Ronan Marron is studying Human Social and Political Sciences at King’s, and is specialising in the Politics and International Relations side of the course. He’s from the rural west coast of Ireland, and he’s here to tell us about his application process as an overseas student.
Applying from an international school can be a daunting prospect. I was doing the Irish Leaving Certificate, which while standard in Ireland is very different to A-Levels or IB. My school didn’t have any real history of sending students to Oxbridge. Even applying through UCAS to any uni was rare. So as you can imagine, there wasn’t a huge amount of guidance or encouragement available. This didn’t make it in any way an insurmountable challenge, it just meant I had to be a little more on the ball with my personal statement, keeping to deadlines and getting everything I needed for my application in on time. The grade transcript, SAQ, and the early application process all seemed like a lot to handle, but the admissions contacts both at the college and the university were very helpful.
Traveling for the interview and staying overnight in the college was also a little daunting. A lot of other students that I talked to seemed a lot better prepared by their schools or their parents, and I was naturally a little nervous and had no idea what to expect. I didn’t think that I had read enough. So far as I could tell, my interviews went atrociously, and I wasn’t accepted the first year I applied to Emmanuel College.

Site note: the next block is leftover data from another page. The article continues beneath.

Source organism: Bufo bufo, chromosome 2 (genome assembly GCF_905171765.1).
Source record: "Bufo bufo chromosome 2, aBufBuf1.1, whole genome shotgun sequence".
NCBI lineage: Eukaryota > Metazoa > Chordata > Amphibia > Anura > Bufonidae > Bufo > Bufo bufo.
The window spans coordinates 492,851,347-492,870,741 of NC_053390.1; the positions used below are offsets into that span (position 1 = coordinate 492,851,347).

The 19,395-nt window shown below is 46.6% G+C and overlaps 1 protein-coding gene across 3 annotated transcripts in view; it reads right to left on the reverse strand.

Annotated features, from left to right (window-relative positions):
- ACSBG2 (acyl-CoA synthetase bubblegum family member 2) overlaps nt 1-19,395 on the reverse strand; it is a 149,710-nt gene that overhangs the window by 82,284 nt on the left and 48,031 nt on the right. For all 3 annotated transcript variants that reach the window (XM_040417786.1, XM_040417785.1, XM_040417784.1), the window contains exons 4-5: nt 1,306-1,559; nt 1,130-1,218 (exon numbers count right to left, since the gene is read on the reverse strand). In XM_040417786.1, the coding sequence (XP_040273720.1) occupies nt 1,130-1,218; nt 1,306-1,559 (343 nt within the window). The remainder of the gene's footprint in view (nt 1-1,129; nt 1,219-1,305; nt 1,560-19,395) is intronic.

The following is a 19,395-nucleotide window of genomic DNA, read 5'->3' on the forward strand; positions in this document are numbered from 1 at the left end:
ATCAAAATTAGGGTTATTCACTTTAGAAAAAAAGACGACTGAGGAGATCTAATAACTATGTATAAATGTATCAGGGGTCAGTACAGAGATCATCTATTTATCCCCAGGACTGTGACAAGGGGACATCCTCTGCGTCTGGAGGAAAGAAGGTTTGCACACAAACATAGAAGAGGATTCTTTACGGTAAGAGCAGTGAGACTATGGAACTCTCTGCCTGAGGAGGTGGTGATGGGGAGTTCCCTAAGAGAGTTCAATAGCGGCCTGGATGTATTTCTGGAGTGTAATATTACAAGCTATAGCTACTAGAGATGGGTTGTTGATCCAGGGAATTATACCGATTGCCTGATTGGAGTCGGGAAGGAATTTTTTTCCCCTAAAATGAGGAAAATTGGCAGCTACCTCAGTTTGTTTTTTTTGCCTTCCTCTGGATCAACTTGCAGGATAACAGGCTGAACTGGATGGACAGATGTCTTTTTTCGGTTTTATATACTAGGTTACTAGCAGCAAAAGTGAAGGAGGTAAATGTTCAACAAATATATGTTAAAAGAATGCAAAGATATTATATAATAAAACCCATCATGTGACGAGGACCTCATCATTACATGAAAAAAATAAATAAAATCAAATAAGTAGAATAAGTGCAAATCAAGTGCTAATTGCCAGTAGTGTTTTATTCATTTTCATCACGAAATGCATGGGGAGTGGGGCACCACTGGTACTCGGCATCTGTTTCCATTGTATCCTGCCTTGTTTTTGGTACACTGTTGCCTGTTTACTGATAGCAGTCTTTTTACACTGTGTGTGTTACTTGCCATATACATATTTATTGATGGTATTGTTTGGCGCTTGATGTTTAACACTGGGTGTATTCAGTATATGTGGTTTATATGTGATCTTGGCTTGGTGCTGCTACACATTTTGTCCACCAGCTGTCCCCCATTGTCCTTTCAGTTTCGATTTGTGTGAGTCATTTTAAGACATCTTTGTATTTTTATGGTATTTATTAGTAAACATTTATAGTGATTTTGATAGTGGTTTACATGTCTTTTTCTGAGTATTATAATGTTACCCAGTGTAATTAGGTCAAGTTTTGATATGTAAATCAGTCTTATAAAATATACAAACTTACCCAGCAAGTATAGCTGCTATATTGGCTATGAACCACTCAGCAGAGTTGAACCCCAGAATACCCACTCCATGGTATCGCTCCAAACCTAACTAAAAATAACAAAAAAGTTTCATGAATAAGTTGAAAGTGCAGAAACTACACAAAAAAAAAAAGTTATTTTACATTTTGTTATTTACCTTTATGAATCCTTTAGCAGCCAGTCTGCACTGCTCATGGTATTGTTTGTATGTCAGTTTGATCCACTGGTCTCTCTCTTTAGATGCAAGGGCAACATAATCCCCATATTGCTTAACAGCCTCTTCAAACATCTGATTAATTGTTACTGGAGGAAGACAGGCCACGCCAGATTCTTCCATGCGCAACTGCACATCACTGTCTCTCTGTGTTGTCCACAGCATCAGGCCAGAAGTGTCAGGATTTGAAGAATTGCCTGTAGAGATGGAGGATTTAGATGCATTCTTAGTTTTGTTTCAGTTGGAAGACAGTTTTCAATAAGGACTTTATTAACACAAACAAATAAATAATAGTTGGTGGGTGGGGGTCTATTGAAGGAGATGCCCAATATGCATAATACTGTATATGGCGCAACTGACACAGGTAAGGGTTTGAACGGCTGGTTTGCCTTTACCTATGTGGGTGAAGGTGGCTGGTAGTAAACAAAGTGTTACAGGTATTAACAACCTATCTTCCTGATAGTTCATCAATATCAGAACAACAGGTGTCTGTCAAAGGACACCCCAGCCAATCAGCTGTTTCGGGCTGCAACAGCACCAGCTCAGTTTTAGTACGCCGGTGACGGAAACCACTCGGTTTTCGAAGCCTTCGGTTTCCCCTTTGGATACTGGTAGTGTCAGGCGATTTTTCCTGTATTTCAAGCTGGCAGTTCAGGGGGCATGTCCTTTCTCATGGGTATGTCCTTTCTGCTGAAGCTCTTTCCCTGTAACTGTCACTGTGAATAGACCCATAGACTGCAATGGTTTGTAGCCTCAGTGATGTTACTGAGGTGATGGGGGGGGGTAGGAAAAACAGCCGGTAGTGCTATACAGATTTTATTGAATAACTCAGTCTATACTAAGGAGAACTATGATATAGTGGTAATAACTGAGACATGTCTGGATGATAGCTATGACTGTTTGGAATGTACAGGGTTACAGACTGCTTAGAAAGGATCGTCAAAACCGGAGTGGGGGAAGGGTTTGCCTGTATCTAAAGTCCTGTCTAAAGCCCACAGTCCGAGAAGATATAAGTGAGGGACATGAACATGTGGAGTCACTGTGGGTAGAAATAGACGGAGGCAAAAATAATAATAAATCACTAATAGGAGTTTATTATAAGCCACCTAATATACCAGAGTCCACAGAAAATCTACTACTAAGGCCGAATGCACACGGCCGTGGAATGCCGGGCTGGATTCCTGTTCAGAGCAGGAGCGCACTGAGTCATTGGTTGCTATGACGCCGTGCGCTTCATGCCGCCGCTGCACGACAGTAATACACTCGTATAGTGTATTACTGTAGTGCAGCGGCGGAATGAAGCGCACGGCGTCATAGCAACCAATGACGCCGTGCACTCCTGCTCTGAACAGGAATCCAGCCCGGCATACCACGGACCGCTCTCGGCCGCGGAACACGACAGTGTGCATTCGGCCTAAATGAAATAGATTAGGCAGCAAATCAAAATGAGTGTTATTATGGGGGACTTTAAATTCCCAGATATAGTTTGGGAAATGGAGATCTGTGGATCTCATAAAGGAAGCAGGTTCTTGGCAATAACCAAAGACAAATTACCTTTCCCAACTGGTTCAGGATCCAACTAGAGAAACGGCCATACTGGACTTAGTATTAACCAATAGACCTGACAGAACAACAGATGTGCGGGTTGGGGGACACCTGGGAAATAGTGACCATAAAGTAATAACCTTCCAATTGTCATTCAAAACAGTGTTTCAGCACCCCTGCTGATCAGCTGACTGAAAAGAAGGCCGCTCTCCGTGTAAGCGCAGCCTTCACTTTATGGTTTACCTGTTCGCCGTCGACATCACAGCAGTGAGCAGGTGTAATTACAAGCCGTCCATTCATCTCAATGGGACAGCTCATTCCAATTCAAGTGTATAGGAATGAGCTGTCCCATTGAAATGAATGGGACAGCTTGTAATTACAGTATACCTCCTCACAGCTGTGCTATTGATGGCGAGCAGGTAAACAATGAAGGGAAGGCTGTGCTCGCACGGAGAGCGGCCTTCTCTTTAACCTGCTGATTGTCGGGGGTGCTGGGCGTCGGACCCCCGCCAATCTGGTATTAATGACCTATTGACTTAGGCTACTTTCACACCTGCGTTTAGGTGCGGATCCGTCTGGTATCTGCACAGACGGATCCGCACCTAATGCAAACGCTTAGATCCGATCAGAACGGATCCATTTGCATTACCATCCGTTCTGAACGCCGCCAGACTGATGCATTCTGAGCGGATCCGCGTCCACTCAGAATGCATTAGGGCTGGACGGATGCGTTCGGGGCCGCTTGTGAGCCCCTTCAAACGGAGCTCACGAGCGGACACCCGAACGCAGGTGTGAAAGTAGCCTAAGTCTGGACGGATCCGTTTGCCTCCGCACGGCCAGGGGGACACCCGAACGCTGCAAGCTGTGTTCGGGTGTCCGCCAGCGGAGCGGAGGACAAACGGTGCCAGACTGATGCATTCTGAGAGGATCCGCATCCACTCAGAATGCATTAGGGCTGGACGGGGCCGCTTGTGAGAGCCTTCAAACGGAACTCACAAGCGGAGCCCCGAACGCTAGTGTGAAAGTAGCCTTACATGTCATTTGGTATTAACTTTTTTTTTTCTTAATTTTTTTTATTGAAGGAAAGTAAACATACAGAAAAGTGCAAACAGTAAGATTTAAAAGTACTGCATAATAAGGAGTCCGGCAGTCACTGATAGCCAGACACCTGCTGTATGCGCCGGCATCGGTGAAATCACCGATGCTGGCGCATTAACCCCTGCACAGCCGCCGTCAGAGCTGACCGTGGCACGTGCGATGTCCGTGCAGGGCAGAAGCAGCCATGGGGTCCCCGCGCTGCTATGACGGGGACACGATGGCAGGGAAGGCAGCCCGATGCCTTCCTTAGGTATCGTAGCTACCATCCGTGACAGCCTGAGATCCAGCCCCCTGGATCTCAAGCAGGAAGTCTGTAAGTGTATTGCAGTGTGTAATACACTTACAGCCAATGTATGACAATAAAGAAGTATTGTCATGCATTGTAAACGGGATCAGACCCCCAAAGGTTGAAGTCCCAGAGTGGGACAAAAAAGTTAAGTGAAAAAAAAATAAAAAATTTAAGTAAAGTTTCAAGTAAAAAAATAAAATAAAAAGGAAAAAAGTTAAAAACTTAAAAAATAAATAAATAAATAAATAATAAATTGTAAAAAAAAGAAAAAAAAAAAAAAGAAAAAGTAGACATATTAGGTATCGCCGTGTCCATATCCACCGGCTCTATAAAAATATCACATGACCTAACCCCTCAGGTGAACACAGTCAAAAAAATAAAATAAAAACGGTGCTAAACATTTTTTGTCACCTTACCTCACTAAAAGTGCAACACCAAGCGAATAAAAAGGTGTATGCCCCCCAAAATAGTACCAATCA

I remember getting the rejection letter being absolutely crushing. I took a year out, by no means with the sole focus of going to Cambridge. In fact, I almost left it off my second UCAS application, fearing another confidence bruising rejection. In the end though I realised that it was worth ago – if you keep the whole ‘oxbridge’ thing in perspective (it really isn’t the be all and end all), then there is really nothing to lose by going for it.
I didn’t feel any better prepared or less nervous for my second interview and test. In spite of the extra year I didn’t really feel all that well prepared – but now I realise that no one ever really feels prepared for something as odd as a Cambridge interview.
I was accepted the second time, unconditionally, having received my grades the previous summer. I’ve enjoyed Kings an awful lot, even though it’s a bit strange starting at first. It’s kind of true that there are some people who seem suited to typical kind of Cambridge life, yet soon I found King’s very chilled and very down to earth, breaking down a lot of preconceptions about Cambridge. I’m so glad that I came here. It’s academically tough, but not as daunting as you imagine before you get here. I have to admit that I was worried that no one would enjoy going out, drinking or just having fun. Needless to say that definitely is not true, I’ve found a crowd of friends who will go out with me any night of the week, but also work hard with me, making endless coffee for those last minute deadlines.
When all is said and done, in spite of it all seeming tough – I’m glad that I took a chance and chose to apply. It isn’t as scary or challenging as it can all seem at the outset. I’d encourage others to lose all of the weird stuck up notions of Cambridge as a place of the super-worthy or the super-posh. At the end of the day, it’s just another university, albeit a very good one, full of people like me and you.